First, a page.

Written by  :  Luis Silva (13621)
Written on  :  Jan 08, 2006
Platform  :  SEGA Saturn
Rating  :  4.75 Stars4.75 Stars4.75 Stars4.75 Stars4.75 Stars

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A good button-masher

The Good

For starters, it's good how AM#3 decided that instead of picking an handful of varied sports (sometimes completely unrelated), they went with Decathlon, a real event but still varied enough to allow some variation in gameplay, with the added bonus of being the same athlete on all events. The eight competitors are all finely designed, although some a bit more cartoony than others-

Gameplay is pretty much what's to be expected from these kind of games. Mash power buttons away with the occasional action press, the exceptions being the shot put (which requires only a press to set angle) and the discus, which requires the D-pad to be circled counter-clockwise. Arguably not innovative in any grounds, but works as expected for an arcade title: easy to learn, hard to master.

Now, graphics. The character models are amazing, all finely textured and no clipping (except on some poses and replay cameras). It's fair to say graphically it's one of the most impressive games in the console, and if it wasn't for the less impressive stadium graphics, it could well be a contender for the top spot. The superb animation never drops frames too noticeably, and it's fun to see an heavyweight like Rigel running cumbersomely along the grace of the lighter competitors like Karl Vain or Li Huang.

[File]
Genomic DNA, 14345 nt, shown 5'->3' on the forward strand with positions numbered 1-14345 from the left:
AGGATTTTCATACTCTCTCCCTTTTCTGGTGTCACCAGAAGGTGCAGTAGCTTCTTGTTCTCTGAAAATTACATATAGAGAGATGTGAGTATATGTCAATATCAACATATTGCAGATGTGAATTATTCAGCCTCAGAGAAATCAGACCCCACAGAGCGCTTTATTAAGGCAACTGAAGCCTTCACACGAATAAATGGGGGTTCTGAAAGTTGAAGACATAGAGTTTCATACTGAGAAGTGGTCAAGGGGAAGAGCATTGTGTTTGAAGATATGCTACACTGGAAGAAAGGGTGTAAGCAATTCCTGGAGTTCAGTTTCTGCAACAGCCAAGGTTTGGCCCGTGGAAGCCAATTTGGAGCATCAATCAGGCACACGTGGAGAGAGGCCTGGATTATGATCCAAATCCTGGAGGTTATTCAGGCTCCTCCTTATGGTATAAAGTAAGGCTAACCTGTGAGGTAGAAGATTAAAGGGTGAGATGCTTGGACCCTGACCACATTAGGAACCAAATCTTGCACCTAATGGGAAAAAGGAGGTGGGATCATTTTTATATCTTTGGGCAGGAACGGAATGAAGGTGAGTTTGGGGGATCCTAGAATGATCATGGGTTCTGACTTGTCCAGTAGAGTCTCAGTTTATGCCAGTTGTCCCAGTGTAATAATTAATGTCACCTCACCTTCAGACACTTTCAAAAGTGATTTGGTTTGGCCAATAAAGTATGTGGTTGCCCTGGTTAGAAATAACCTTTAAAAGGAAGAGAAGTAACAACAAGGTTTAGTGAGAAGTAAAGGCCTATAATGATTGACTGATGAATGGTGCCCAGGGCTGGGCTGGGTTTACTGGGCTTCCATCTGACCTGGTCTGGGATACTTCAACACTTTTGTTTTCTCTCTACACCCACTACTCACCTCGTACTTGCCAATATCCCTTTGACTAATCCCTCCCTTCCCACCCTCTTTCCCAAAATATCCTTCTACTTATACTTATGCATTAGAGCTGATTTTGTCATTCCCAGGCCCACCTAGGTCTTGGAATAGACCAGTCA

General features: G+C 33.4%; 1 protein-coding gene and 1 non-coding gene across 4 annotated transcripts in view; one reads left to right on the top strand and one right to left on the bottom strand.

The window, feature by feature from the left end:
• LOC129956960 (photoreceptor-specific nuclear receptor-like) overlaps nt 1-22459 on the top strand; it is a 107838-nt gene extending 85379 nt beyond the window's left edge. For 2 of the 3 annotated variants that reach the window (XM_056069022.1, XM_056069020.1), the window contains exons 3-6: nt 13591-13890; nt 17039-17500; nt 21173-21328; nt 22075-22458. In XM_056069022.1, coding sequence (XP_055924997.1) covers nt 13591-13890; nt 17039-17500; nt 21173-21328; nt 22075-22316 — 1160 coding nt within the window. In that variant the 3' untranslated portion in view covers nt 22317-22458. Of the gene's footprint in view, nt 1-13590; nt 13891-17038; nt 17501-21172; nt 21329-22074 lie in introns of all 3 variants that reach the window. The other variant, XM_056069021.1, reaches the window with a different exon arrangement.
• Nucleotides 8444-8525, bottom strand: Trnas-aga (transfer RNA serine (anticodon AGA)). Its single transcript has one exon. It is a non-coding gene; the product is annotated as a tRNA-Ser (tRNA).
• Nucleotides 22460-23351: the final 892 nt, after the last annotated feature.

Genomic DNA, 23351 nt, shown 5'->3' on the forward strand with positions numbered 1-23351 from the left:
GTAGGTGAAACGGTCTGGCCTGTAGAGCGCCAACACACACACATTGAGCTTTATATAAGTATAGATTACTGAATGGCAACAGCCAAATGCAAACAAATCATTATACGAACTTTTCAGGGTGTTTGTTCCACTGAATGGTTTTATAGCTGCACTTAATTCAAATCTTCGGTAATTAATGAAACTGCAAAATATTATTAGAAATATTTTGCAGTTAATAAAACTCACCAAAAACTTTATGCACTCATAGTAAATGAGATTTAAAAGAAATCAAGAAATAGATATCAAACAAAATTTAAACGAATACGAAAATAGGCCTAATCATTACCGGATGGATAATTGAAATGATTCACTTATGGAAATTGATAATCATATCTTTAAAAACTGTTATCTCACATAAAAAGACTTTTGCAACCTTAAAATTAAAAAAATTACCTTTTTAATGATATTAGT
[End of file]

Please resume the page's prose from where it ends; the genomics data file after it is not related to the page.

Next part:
Record Keeping is also excellent: not only it saves to top results/times in individual events and decathlon/arcade, but also the event results in each of the five top scores of both modes.

The Bad

I really wanted to check the Japanese version before saying this, but the character portrayal is a weak, particularly Ellen Reggiani, supposed to be French but with a somewhat more Italian name and speaking with an American accent, Femi Kadiena, Jamaican but celebrates dancing to a Samba tune and generally allvoice acting leaves something to be desired. Kind of shows a lesser attention to detail than Sega has got everyone used to.

The two games modes are pretty much one and the same. In Decathlon, the player has to compete following the real order of the events, in Arcade the order can be selected by the player, but there's a minimum result in each one of them. And that's all - they could have well added a real competition in the Decathlon, going head to head against all other 7 competitors (although I believe this could put the console in a graphical strain in the 1500 meters). The arcade mode requires some results which are far beyond the 1000 point mark, even in easy, like discus throw.

Finally, a minor nuisance in graphics are the trails when the right angle hits in some events, that block the view and are far too distractive in the high jump. And of course, athletics buffs will laugh at the results Decathletes are able to achieve and some errors in the track design, but as it is an arcade game, so this is excusable.

The Bottom Line

Athlete Kings is a game in the same vein as the classic Track and Field with the addition character selection twist. While it won't leave non-fans looking for more after clearing out the game, button-mashers will find the game enjoyable, and will last a while until all records are at a top level. While it might lack the variety of events of International Track & Field, the game feels less loose-ended and as Decathlon is a truly point-oriented competition, it feels right at home for an arcade game. Highly recommended.